When fieldwork makes a geographer but not a biologist: Part 2

In October of last year, two consultations were opened on A level reform and their content and assessment. Whilst the Department of Education sought views on the content of A levels, Ofqual had their own consultation about the A and AS level assessment. The British Ecological Society was keen to respond to both of these and our views were submitted through SCORE, the Science Community Representing Education, and the Association for Science Education’s Outdoor Science Working Group.

Both of these consultations mark important steps in A level reform, which is hoped will modernise current teaching at this level and better equip students for higher education. However, a key concern for the British Ecological Society and many other science organisations was the proposals in relation to practical work and field work. Whilst the conceptual and theoretical aspects of practical work would continue to form a key part of science curriculum and assessment, proposals state that assessment of the practical skills themselves would not contribute to the overall grade received. Added to this, and particularly worrying for Ecology, whilst fieldwork in Geography would remain a compulsory part of the curriculum, for Biology, fieldwork would not be a compulsory aspect.

These proposals could be detrimental for students for a number of reasons. With regards to fieldwork, it forms a huge part of ecological science, allowing scientific advances to be made and giving students vital opportunities to develop skills which they can build upon when progressing to Higher Education Ecology degrees. In addition, fieldwork is fundamental to inspiring those to get outdoors and experience undertaking science in different environments, an experience that would be taken away for some if fieldwork is no longer compulsory for Biology. The Association for Science Education’s Outdoor Science Working Group generated a specific response to the Department of Education regarding fieldwork provision.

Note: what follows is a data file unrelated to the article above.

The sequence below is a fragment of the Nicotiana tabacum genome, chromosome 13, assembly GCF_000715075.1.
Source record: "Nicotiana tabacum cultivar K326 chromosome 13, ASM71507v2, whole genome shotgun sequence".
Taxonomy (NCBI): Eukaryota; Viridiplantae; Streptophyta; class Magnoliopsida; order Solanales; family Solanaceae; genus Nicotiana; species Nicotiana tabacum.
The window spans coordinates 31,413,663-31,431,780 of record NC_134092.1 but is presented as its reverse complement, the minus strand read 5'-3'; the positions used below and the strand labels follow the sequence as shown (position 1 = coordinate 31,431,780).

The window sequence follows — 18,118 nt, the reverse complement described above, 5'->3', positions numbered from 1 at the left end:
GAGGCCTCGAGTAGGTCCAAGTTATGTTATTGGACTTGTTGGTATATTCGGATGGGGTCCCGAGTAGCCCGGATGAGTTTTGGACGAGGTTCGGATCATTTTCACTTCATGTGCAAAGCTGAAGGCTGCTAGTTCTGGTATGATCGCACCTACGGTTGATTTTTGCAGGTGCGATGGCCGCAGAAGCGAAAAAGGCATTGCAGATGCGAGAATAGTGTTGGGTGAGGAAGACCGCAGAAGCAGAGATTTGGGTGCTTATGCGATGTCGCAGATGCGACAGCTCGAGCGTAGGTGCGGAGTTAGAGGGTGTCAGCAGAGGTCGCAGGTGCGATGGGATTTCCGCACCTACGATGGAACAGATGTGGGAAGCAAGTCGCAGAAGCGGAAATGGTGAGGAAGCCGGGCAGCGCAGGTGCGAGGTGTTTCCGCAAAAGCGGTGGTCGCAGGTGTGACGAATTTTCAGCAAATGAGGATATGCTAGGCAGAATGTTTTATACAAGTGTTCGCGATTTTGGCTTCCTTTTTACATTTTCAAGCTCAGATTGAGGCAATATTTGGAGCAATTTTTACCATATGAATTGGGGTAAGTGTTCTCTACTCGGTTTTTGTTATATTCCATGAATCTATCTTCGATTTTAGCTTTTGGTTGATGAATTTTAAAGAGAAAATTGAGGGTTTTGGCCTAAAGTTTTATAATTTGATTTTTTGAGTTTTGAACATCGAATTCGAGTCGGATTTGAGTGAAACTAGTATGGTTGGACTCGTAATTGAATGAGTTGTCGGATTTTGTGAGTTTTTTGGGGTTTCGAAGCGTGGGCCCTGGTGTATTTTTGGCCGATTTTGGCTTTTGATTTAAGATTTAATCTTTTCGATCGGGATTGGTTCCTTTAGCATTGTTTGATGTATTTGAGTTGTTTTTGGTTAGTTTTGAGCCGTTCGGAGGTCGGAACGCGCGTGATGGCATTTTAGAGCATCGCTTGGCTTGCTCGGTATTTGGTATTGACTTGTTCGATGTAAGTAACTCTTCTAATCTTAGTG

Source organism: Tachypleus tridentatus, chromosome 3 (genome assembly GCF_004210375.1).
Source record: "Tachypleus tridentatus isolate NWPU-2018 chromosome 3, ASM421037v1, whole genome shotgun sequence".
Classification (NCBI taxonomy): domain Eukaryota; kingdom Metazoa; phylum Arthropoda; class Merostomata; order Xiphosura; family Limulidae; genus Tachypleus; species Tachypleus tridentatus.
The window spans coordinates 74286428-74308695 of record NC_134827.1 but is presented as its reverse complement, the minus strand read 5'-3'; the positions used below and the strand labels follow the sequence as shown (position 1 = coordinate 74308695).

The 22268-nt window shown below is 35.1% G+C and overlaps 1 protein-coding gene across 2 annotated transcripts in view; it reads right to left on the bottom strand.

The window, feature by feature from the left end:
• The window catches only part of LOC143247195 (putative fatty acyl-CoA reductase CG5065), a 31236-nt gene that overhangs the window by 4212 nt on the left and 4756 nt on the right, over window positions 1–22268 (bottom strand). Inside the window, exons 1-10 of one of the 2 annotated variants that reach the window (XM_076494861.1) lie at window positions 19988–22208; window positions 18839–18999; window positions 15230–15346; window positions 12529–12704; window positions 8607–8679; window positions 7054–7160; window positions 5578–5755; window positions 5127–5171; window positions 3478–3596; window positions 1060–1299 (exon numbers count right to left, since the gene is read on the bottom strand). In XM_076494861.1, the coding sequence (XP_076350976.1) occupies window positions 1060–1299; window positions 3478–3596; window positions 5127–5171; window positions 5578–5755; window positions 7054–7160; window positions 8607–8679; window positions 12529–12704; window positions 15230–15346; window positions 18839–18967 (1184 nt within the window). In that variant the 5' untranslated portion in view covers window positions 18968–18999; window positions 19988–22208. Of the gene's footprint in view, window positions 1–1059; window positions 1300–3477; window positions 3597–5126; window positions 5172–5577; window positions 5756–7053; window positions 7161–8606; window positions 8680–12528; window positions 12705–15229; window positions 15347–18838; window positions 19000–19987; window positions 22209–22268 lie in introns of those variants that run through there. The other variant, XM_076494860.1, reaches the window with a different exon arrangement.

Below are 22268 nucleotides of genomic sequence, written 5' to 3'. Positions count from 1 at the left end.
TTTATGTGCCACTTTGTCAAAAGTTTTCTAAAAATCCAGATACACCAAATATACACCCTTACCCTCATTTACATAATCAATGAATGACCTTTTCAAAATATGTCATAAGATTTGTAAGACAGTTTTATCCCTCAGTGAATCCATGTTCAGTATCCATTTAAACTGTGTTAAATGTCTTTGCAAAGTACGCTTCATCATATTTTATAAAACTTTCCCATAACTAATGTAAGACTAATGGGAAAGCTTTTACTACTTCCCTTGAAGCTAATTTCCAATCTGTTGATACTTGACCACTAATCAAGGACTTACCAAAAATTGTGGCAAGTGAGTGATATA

With regards to the practical aspects, there is concern that in certain schools where provisions are already lacking for practical work and fieldwork, this change in assessment could mean that certain schools end up not teaching practical aspects at all. Practical work should not be viewed as an extra addition to science teaching; practical work underpins all scientific understanding and is fundamental for a full learning experience for students. In its response to Ofqual, SCORE recommends that practical work should form an integral part of A level science, that further work should be done to see how practical skills can be effectively assessed and that stakeholders that use grades (such as universities) should also be consulted on these proposed changes. Similar views are also voiced in the response to the Department of Education regarding subject content changes.

We are now waiting to hear back about these consultations and whether our views have been listened to. Stay tuned for an update!